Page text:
One year, or what writing means to me

Last Tuesday was my blog’s birthday. About a year ago, I started this WordPress primarily out of peer pressure. More specifically, I was bandwagon-ing on the blogging trend because my very talented friends had started blogs of their own. I initially expected some sort of friendly competition between us, but the idea of blog wars was tossed out promptly because our individual styles and processes were so very different.

I found that I was mostly a reflective writer, and my posts resembled transcripts of rickety trains of thought. I write in streams of consciousness, never quite sure where they will lead me.

I used this WordPress blog to make sense of the serious, important changes that were happening in my life. 90% of my posts originated from me thinking on paper and transcribing my thought process with minimal editing; the other 10% resulted from free writing in front of the glowing screen to sort out what I thought from what I felt, and finding where the two overlapped.

Incredibly, I have published 34 posts. My personal favorites/ the ones that mean a lot to me include the following:

People have been very supportive, giving me advice on how often I should update, commenting on my posts, pointing out the numerous typos, asking for clarification, suggesting possible future topics to write about. From time to time people would come up to me and say, “I read your blog” and nothing else, as if they were simply giving me a heads-up that they were aware of what I’ve been dwelling on, what’s happening in my life. The nicest people told me I inspired them to write and spend more time self-reflecting, or gave me genuine constructive criticism or content.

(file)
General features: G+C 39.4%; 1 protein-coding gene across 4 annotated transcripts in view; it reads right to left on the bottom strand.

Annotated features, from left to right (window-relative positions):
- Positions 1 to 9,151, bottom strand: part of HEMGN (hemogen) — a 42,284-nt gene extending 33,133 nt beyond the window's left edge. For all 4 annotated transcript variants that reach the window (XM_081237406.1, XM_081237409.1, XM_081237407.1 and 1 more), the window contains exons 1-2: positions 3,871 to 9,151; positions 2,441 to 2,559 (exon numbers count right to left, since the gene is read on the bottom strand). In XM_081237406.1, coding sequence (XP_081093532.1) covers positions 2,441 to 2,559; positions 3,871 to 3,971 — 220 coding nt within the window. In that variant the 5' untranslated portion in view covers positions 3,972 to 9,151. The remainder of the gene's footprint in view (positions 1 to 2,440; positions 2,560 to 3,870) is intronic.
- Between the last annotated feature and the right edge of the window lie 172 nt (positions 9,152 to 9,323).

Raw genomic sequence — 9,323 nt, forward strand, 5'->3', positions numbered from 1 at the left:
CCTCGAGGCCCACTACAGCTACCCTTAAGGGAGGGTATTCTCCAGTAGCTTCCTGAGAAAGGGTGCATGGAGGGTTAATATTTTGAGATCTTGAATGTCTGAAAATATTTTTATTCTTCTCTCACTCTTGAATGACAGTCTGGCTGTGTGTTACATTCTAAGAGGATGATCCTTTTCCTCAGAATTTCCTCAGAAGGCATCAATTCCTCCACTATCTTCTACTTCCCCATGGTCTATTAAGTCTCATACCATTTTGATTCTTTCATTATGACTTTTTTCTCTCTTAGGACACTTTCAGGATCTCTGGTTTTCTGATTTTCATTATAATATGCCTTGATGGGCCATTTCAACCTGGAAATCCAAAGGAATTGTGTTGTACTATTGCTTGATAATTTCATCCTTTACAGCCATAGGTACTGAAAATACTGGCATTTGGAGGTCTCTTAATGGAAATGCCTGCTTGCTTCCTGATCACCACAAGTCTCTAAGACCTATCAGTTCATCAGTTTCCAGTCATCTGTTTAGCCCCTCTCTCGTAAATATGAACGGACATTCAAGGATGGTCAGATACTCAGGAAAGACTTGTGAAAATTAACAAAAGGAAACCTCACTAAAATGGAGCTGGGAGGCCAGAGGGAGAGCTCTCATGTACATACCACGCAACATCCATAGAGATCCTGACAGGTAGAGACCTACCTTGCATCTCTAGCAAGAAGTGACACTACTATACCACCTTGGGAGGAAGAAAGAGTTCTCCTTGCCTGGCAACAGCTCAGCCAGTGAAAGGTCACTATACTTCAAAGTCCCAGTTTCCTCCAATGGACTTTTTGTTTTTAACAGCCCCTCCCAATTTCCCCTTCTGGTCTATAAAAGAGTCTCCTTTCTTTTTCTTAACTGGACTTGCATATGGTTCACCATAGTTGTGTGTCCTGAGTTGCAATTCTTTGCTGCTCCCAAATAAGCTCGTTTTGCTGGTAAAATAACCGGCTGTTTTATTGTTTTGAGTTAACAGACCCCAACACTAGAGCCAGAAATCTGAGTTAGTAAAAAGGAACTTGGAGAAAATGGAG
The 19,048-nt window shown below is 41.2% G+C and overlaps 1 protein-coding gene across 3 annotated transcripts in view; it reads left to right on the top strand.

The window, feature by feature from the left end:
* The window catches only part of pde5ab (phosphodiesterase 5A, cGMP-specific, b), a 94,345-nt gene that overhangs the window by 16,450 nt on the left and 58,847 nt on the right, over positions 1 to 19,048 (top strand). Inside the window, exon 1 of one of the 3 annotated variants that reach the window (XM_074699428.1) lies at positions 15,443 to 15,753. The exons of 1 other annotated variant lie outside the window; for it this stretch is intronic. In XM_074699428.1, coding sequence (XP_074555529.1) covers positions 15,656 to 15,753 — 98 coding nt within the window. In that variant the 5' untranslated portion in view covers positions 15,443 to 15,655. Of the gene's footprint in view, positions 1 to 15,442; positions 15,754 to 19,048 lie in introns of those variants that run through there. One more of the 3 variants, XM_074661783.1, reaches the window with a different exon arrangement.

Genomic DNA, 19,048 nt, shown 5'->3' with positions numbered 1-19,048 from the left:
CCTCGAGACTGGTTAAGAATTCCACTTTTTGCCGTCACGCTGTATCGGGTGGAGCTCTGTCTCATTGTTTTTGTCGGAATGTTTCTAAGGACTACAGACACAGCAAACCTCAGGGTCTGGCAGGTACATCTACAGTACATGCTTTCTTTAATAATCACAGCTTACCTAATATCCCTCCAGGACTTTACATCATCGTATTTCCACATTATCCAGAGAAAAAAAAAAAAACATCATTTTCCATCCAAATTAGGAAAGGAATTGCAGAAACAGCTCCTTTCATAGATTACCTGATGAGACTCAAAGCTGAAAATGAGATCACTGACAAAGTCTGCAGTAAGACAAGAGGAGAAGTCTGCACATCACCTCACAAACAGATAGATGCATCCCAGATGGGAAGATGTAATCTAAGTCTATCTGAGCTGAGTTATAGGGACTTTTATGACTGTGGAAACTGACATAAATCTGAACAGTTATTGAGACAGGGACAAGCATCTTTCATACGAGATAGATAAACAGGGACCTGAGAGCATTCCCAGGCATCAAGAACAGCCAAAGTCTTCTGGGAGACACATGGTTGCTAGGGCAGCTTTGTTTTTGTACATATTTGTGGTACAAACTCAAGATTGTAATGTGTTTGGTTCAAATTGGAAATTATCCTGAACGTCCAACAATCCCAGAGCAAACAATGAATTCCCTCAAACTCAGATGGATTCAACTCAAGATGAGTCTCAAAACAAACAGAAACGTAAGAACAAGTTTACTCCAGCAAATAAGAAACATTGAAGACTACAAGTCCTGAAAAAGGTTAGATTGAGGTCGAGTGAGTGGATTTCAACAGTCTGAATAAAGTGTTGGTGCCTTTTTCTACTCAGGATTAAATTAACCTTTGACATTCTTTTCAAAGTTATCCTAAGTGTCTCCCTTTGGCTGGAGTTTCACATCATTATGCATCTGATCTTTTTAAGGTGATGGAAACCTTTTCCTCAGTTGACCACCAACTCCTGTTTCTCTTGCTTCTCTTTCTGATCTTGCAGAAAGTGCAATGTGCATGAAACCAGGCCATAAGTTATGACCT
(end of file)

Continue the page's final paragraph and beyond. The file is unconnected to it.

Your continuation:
I say this often and I’ll say it again: I don’t consider myself a writer, or even a blogger. I don’t offer any fresh insight or critique on current events. I don’t have fiery opinions on controversial topics. I am not funny. I am not an artist or a poet. I do not claim to have found answers to universal questions. I am not really a storyteller, unless telling my own story in all my vanity counts. I don’t consider myself capable of riveting my audience with sheer ingenuity.

But then, who is my audience anyway? I would be lying if I claimed I was writing only for myself, but I’m not exactly parading my URL to the world and labeling myself at all a “blogger.” I can’t say I’m writing for my peers because since deactivating my Facebook account, only a small handful have cared to seek out what I’ve posted, because the rest of my friends wouldn’t know where to look if the link’s not dangling in their newsfeed.

No, I figure I’m in an empty room talking to the wall. I fantasize that people walking around on the other side can discern my muffled words and may or may not be curious to know what’s going on. And, if I’m lucky, someone will gently open the door to peek in, and ask what all the fuss is about.

A while ago when I was feeling particularly insecure , I had hastily posted this excerpt and just as promptly took it down.

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Generally I have the same mindset. The difference is that I think I care a lot less. The blog is a manifestation of an ongoing personal project to understand myself. And I think that is what writing has been to me all along.

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